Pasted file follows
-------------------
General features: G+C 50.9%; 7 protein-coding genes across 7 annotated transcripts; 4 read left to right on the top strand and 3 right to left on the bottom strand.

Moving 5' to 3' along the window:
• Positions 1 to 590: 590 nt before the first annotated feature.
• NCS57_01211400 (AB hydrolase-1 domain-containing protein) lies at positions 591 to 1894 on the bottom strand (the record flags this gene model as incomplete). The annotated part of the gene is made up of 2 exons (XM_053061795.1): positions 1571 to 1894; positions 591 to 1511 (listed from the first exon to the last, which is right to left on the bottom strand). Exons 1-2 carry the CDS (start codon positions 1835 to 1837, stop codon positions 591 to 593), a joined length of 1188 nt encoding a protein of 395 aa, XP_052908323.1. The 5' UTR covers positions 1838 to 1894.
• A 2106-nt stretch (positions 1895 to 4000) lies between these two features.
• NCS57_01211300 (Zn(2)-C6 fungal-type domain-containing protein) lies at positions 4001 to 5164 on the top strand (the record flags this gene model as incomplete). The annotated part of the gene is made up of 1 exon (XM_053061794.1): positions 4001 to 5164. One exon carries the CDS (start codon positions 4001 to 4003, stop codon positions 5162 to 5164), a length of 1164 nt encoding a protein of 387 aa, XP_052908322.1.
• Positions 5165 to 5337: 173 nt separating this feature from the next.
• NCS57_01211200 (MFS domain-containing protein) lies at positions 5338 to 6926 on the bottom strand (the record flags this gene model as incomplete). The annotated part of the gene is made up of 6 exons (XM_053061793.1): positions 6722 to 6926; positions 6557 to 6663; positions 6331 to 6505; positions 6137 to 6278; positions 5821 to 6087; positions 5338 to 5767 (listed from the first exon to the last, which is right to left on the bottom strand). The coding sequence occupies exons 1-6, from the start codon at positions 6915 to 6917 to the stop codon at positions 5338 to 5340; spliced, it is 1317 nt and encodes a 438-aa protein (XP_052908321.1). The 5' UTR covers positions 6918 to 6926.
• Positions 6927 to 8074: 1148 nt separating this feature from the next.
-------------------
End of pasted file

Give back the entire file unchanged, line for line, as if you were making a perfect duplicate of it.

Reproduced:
General features: G+C 50.9%; 7 protein-coding genes across 7 annotated transcripts; 4 read left to right on the top strand and 3 right to left on the bottom strand.

Moving 5' to 3' along the window:
• Positions 1 to 590: 590 nt before the first annotated feature.
• NCS57_01211400 (AB hydrolase-1 domain-containing protein) lies at positions 591 to 1894 on the bottom strand (the record flags this gene model as incomplete). The annotated part of the gene is made up of 2 exons (XM_053061795.1): positions 1571 to 1894; positions 591 to 1511 (listed from the first exon to the last, which is right to left on the bottom strand). Exons 1-2 carry the CDS (start codon positions 1835 to 1837, stop codon positions 591 to 593), a joined length of 1188 nt encoding a protein of 395 aa, XP_052908323.1. The 5' UTR covers positions 1838 to 1894.
• A 2106-nt stretch (positions 1895 to 4000) lies between these two features.
• NCS57_01211300 (Zn(2)-C6 fungal-type domain-containing protein) lies at positions 4001 to 5164 on the top strand (the record flags this gene model as incomplete). The annotated part of the gene is made up of 1 exon (XM_053061794.1): positions 4001 to 5164. One exon carries the CDS (start codon positions 4001 to 4003, stop codon positions 5162 to 5164), a length of 1164 nt encoding a protein of 387 aa, XP_052908322.1.
• Positions 5165 to 5337: 173 nt separating this feature from the next.
• NCS57_01211200 (MFS domain-containing protein) lies at positions 5338 to 6926 on the bottom strand (the record flags this gene model as incomplete). The annotated part of the gene is made up of 6 exons (XM_053061793.1): positions 6722 to 6926; positions 6557 to 6663; positions 6331 to 6505; positions 6137 to 6278; positions 5821 to 6087; positions 5338 to 5767 (listed from the first exon to the last, which is right to left on the bottom strand). The coding sequence occupies exons 1-6, from the start codon at positions 6915 to 6917 to the stop codon at positions 5338 to 5340; spliced, it is 1317 nt and encodes a 438-aa protein (XP_052908321.1). The 5' UTR covers positions 6918 to 6926.
• Positions 6927 to 8074: 1148 nt separating this feature from the next.